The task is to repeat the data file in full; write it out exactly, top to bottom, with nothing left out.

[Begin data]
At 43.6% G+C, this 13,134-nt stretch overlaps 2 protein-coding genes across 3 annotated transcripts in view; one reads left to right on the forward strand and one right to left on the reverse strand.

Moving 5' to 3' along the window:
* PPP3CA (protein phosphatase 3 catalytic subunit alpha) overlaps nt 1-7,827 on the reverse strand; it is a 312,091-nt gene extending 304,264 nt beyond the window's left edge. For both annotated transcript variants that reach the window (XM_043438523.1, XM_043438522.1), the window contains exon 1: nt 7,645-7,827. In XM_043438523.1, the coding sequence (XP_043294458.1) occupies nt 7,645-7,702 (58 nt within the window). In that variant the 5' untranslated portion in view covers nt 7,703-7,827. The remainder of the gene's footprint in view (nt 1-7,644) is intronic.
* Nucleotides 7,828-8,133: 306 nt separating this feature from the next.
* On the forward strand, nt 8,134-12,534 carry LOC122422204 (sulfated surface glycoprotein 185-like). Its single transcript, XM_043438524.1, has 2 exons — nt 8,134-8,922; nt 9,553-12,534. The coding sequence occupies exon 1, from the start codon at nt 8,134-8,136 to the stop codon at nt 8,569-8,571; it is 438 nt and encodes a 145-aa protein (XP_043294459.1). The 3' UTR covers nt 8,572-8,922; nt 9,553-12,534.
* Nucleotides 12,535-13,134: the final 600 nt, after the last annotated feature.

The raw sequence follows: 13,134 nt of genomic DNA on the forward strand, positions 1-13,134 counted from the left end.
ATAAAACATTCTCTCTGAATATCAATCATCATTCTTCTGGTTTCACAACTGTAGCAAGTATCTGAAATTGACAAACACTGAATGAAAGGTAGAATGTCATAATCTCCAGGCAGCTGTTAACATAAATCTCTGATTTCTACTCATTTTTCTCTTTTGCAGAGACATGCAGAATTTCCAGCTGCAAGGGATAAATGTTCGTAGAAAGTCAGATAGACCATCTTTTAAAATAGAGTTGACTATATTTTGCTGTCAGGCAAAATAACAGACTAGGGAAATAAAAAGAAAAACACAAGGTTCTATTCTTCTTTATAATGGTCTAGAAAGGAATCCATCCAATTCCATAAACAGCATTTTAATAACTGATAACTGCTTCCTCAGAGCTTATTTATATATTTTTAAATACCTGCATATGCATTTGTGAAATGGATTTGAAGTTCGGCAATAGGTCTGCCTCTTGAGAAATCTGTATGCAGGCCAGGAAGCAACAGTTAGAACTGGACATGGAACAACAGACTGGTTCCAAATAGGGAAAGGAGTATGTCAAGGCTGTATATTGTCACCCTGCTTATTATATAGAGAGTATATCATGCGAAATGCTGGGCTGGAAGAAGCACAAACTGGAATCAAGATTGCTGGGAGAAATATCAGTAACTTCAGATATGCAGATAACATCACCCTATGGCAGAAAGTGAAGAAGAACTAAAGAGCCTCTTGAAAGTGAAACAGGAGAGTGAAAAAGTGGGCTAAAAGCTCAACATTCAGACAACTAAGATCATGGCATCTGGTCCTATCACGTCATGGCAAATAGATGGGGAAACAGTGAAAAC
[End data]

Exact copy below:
At 43.6% G+C, this 13,134-nt stretch overlaps 2 protein-coding genes across 3 annotated transcripts in view; one reads left to right on the forward strand and one right to left on the reverse strand.

Moving 5' to 3' along the window:
* PPP3CA (protein phosphatase 3 catalytic subunit alpha) overlaps nt 1-7,827 on the reverse strand; it is a 312,091-nt gene extending 304,264 nt beyond the window's left edge. For both annotated transcript variants that reach the window (XM_043438523.1, XM_043438522.1), the window contains exon 1: nt 7,645-7,827. In XM_043438523.1, the coding sequence (XP_043294458.1) occupies nt 7,645-7,702 (58 nt within the window). In that variant the 5' untranslated portion in view covers nt 7,703-7,827. The remainder of the gene's footprint in view (nt 1-7,644) is intronic.
* Nucleotides 7,828-8,133: 306 nt separating this feature from the next.
* On the forward strand, nt 8,134-12,534 carry LOC122422204 (sulfated surface glycoprotein 185-like). Its single transcript, XM_043438524.1, has 2 exons — nt 8,134-8,922; nt 9,553-12,534. The coding sequence occupies exon 1, from the start codon at nt 8,134-8,136 to the stop codon at nt 8,569-8,571; it is 438 nt and encodes a 145-aa protein (XP_043294459.1). The 3' UTR covers nt 8,572-8,922; nt 9,553-12,534.
* Nucleotides 12,535-13,134: the final 600 nt, after the last annotated feature.

The raw sequence follows: 13,134 nt of genomic DNA on the forward strand, positions 1-13,134 counted from the left end.
ATAAAACATTCTCTCTGAATATCAATCATCATTCTTCTGGTTTCACAACTGTAGCAAGTATCTGAAATTGACAAACACTGAATGAAAGGTAGAATGTCATAATCTCCAGGCAGCTGTTAACATAAATCTCTGATTTCTACTCATTTTTCTCTTTTGCAGAGACATGCAGAATTTCCAGCTGCAAGGGATAAATGTTCGTAGAAAGTCAGATAGACCATCTTTTAAAATAGAGTTGACTATATTTTGCTGTCAGGCAAAATAACAGACTAGGGAAATAAAAAGAAAAACACAAGGTTCTATTCTTCTTTATAATGGTCTAGAAAGGAATCCATCCAATTCCATAAACAGCATTTTAATAACTGATAACTGCTTCCTCAGAGCTTATTTATATATTTTTAAATACCTGCATATGCATTTGTGAAATGGATTTGAAGTTCGGCAATAGGTCTGCCTCTTGAGAAATCTGTATGCAGGCCAGGAAGCAACAGTTAGAACTGGACATGGAACAACAGACTGGTTCCAAATAGGGAAAGGAGTATGTCAAGGCTGTATATTGTCACCCTGCTTATTATATAGAGAGTATATCATGCGAAATGCTGGGCTGGAAGAAGCACAAACTGGAATCAAGATTGCTGGGAGAAATATCAGTAACTTCAGATATGCAGATAACATCACCCTATGGCAGAAAGTGAAGAAGAACTAAAGAGCCTCTTGAAAGTGAAACAGGAGAGTGAAAAAGTGGGCTAAAAGCTCAACATTCAGACAACTAAGATCATGGCATCTGGTCCTATCACGTCATGGCAAATAGATGGGGAAACAGTGAAAAC